It’s Never Too Late To Embrace The Jiu Jitsu Addiction 3

On March 22nd, 2019, Sandi Duquette and Susan Gordon faced off in a monumental match. They were at the IBJJF Pans at UC-Irvine, and faced off in a Women’s Master 7 blue belt bout. Sandi and Susan began the match sizing each other up, each trying to take the other down. After several seconds, Sandi and Susan both go to the ground. Susan assumes the turtle position, and Sandi seizes the moment, taking Susan’s back and applying a successful rear naked choke. The video of this match went viral among the BJJ community, not only because of the historic match up, but because of Sandi’s black belt son, Blaine Lacanaria, and his encouragement to his mother: “Get on top, Ma! Get your hooks in! Choke her out! Oh, yeah!”

It was with her two black belt son’s encouragement that made Sandi give Jiu Jitsu a try at age 65. Even two of her four sons began Jiu Jitsu at a later age, which each starting in their 30s. She had recently retired from being a large animal veterinary assistant, and was looking for a way to challenge all of her muscle groups, and her mind. From the first class, Sandi began her addiction to Jiu Jitsu, an addiction each of us experience from the first roll. She began her Jiu Jitsu journey totally obsessed, and found herself training 5-6 times a week, sometimes twice a day. She soon realized that her body and mind wouldn’t last in this sport with that kind of training frequency and intensities, and admits that she was so inundated with information, that she could barely remember the moves. Now a couple of years into her Jiu Jitsu training, Sandi recommends balance, even though one might be tempted to train all the time.

Now 68 years old, and standing at only 5 feet tall, Sandi jokes that she is usually the oldest and smallest in her classes, though that doesn’t stop her from rolling with everyone, once even with a man who was 6’9”. Just like every newbie, Sandi felt like she totally “sucked” at the beginning. When she earned her blue belt recently, she felt like an imposter. Her encouragement to others who might be feeling this way is to “just keep showing up.” She adopts a one day at a time mentality, and seizes every moment in her exciting journey. She credits her coaches and teammates with keeping her spirits up, and for encouraging her, even if she isn’t a stereotypical student.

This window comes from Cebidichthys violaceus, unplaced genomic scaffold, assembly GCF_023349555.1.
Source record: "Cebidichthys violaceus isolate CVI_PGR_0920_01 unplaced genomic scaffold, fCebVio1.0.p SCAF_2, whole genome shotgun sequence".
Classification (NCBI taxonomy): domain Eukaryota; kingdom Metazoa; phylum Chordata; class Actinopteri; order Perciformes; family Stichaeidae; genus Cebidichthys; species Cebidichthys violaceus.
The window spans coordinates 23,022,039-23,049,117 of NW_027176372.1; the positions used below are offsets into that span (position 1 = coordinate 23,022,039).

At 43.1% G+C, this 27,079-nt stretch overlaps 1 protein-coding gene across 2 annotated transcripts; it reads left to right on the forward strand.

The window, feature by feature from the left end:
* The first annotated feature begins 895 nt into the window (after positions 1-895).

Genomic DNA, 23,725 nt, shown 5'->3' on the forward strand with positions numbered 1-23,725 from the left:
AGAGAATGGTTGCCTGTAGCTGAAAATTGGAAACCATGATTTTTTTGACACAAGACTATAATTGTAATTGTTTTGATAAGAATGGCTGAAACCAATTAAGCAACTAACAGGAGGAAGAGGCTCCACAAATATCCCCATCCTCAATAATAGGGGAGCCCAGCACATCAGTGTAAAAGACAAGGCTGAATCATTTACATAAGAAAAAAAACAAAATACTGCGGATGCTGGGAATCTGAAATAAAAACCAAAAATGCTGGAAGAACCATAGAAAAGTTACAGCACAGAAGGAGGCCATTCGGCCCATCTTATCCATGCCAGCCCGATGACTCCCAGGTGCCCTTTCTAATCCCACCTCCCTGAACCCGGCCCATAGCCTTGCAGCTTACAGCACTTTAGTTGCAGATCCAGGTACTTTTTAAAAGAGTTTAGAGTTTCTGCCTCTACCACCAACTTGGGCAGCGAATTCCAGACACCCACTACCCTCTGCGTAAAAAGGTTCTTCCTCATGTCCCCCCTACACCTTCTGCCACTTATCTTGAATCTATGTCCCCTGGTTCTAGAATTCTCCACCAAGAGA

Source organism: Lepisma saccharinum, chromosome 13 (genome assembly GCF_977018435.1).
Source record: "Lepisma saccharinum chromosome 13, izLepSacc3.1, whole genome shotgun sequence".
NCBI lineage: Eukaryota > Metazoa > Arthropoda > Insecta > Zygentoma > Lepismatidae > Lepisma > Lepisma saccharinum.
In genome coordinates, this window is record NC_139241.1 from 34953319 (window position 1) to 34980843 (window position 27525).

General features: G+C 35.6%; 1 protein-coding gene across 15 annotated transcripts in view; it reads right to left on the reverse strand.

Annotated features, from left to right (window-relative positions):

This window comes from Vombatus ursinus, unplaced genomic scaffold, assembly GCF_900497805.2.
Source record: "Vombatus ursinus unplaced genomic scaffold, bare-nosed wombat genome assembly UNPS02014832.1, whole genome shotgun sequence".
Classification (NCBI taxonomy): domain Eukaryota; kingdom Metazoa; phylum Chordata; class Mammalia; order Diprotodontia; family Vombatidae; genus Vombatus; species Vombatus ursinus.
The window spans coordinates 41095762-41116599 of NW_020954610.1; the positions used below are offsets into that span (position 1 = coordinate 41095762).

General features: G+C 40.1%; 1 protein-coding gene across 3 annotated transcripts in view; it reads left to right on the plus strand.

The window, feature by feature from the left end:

Not only does Sandi train in Jiu Jitsu, she also recently started doing Muay Thai and Judo. She is a true adventurer, and loves being thrown the most about Judo. While this part of Judo is usually dreaded, she jokes that she enjoys “flying through the air.”. Sandi has a wonderful sense of humor, and jokes that in Muay Thai her opponent should, “watch your ankles!” A native of Hawaii and a resident of cold Michigan, Sandi spends her winters in Hawaii, and even finds time to find open mats and martial arts classes there.

After Susan tapped to Sandi’s rear naked choke, the women embrace. No matter who won, this match was historic. After significant lobbying from women in BJJ, the IBJJF finally added Masters categories to its tournaments. With many Jiu Jitsu enthusiasts starting in their 20s, the addition of the Masters categories acknowledges that women of all ages and types are embracing the sport. Sandi might have had her hand raised in victory, but it wasn’t just her victory. This was a victory for all of us, and Sandi and Susan both are incredible inspirations to all of us.

It’s never too late to embrace the Jiu Jitsu addiction.

About the Author:

Darisse Smith

Guest Writer

Darisse Smith is a four stripe white belt and trains at Aloisio Silva Academy in Yucaipa, California. She is married with a 6 year old son who also trains in Jiu Jitsu. Darisse spent 7 years in the U.S. Army as a reconnaissance and attack helicopter pilot. She is a full-time student at UC-Irvine, earning her 2nd Bachelor’s Degree in Literary Journalism. Her favorite move is the kimura from closed guard.


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3 thoughts on “It’s Never Too Late To Embrace The Jiu Jitsu Addiction

  • Betty W Broadhurst

    Sandi and I are both Masters 7, and searched for the iconic match last year , in 2018 , it never happened.
    Sandi and Susan are to be applauded for mutually agreeing to face each other, despite size differences, in absolute.

    Would like to add a slight correction to your article, and maybe you can help with this— there are no MASTERS 7 at all IBJJF EVENTS, for women ( and men) – just the MAJOR events such as World Masters and Pans. All over events we have to drop down to Masters 6.